The beginners and intermediates also had their battle on a different stretch of river with way less risks and obstacles, but the fun factor and competitiveness was still way up there in the red zone.

Their races were decided over 2 rapids, “Long drop” and “Lions Rock.” From these 2 races, we determined a leader board which dual eliminated each other down “Lions rock” to determine the overall honours. Lions rock is a long continuous rapid with lots of waves and holes and diagonals to off coarse any brave soul that tempt it. The dual eliminator caused all sorts of upsets as each one had more than just the river to conquer. Life is always a bit more interesting if you throw a couple of human beings in a hot pressure cooker. In the end the men were defeated by Dewiko Loots, the ladies were won by Annallena May settled on and the 2-man-raft race by a German pair, Markus & Mona.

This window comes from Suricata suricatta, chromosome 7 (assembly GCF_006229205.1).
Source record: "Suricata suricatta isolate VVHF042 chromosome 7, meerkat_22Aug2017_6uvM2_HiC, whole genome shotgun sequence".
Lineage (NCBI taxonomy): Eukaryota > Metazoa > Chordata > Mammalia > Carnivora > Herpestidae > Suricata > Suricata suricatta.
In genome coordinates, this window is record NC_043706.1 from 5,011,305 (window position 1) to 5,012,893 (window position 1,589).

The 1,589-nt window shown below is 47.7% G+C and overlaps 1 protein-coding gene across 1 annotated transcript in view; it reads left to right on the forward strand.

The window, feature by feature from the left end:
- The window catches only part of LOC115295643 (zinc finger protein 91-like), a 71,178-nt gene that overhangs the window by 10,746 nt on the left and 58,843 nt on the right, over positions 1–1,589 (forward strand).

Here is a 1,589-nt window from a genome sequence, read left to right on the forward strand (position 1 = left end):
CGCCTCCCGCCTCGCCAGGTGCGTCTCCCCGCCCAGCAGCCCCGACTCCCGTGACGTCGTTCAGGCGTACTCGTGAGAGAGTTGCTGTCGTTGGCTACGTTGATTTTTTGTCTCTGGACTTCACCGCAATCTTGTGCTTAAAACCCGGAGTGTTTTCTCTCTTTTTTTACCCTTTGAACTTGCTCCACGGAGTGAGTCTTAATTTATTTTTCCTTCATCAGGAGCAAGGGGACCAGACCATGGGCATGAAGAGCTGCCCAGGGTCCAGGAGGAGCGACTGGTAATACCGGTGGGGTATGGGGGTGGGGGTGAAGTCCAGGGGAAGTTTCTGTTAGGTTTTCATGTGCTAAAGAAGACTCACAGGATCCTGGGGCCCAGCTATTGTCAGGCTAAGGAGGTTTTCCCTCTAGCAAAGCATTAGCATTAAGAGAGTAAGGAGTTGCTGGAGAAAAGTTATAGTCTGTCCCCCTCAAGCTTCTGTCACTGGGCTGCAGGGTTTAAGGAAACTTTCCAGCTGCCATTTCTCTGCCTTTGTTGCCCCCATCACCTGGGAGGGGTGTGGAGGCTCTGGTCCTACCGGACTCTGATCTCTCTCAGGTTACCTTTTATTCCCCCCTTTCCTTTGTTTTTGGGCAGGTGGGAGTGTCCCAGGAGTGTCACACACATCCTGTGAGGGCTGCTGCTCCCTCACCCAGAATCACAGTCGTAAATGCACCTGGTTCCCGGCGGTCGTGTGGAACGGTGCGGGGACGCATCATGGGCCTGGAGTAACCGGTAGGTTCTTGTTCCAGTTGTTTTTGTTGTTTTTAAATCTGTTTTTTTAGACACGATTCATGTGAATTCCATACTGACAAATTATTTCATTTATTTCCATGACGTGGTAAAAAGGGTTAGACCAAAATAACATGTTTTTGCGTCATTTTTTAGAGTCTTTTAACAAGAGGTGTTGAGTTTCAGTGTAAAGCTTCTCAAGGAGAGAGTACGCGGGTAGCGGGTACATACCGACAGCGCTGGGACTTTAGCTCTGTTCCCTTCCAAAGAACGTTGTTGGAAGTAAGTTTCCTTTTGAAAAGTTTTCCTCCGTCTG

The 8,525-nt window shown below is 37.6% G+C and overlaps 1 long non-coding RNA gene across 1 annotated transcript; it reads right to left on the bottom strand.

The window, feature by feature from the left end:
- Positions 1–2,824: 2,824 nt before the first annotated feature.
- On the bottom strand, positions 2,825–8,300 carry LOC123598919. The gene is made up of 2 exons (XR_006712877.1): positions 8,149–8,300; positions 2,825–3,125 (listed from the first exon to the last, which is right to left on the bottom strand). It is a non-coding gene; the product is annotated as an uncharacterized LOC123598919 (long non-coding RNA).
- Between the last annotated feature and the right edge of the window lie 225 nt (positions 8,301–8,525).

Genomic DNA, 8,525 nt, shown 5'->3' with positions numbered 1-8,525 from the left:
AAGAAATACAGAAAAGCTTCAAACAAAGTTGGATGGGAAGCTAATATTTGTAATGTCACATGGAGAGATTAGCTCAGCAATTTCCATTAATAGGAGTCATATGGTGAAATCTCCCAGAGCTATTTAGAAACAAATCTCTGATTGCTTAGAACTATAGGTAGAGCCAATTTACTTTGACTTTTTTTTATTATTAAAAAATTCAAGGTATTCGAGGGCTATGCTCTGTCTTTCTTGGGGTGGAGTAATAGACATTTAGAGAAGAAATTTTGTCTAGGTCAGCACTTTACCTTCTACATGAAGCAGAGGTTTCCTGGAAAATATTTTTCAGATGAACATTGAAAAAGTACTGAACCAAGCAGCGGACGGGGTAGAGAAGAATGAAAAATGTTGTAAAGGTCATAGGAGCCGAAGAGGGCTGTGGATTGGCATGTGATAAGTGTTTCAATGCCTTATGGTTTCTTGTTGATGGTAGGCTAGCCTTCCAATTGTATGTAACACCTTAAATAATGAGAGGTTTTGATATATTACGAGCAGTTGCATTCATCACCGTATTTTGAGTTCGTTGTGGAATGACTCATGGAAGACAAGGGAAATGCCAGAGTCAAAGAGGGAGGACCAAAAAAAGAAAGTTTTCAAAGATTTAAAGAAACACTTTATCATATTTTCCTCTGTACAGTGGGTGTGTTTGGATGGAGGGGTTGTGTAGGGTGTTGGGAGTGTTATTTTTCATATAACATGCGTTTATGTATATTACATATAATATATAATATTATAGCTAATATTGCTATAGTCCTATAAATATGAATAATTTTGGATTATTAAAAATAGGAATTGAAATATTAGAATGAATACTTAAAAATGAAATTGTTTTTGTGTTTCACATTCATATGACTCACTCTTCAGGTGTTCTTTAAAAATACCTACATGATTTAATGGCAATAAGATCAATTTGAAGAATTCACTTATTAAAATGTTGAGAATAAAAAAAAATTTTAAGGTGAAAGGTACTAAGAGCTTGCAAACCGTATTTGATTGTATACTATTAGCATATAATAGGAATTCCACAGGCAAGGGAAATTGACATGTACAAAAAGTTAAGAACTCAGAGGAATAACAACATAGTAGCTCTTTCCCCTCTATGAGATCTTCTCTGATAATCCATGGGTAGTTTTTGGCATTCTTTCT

The Pro’s also had their fun at “Lions rock” as 6 kayakers had to race together while trying to gather their quota of markers before dashing to the finish line, to qualify for the finals. This proofed to be hilarious for any onlooker as they cat-fought each other with any method possible. The final consisted of a 4 man dash with no paddles to steer them but only their hands. This crazyness and entertaining competition was one by Daniel Barnard.

They say when you experience an adventure with someone it deepens your relationship. Your senses are in all alerts, and thus you are soaking in all that is around you, especially the people that walks/paddles along you on this quest of adventure and adrenaline. So ahoy friends, we hope to see you all again at the Induna X-fest 2014.

Pro Race


Race No



Total time

1 14 Shane Raw 00:02:33
2 16 Shaun Huddle 00:03:09
3 3 Jay Hyde 00:03:17
4 8 Daniel Barard 00:03:21
5 13 Dewet Michan 00:03:21
6 6 Kestell Barnard 00:03:32
7 15 Deon Bregtenbach 00:03:46
8 10 Luke Longridge 00:04:42






Intermediate Race

Position Race No Name Surname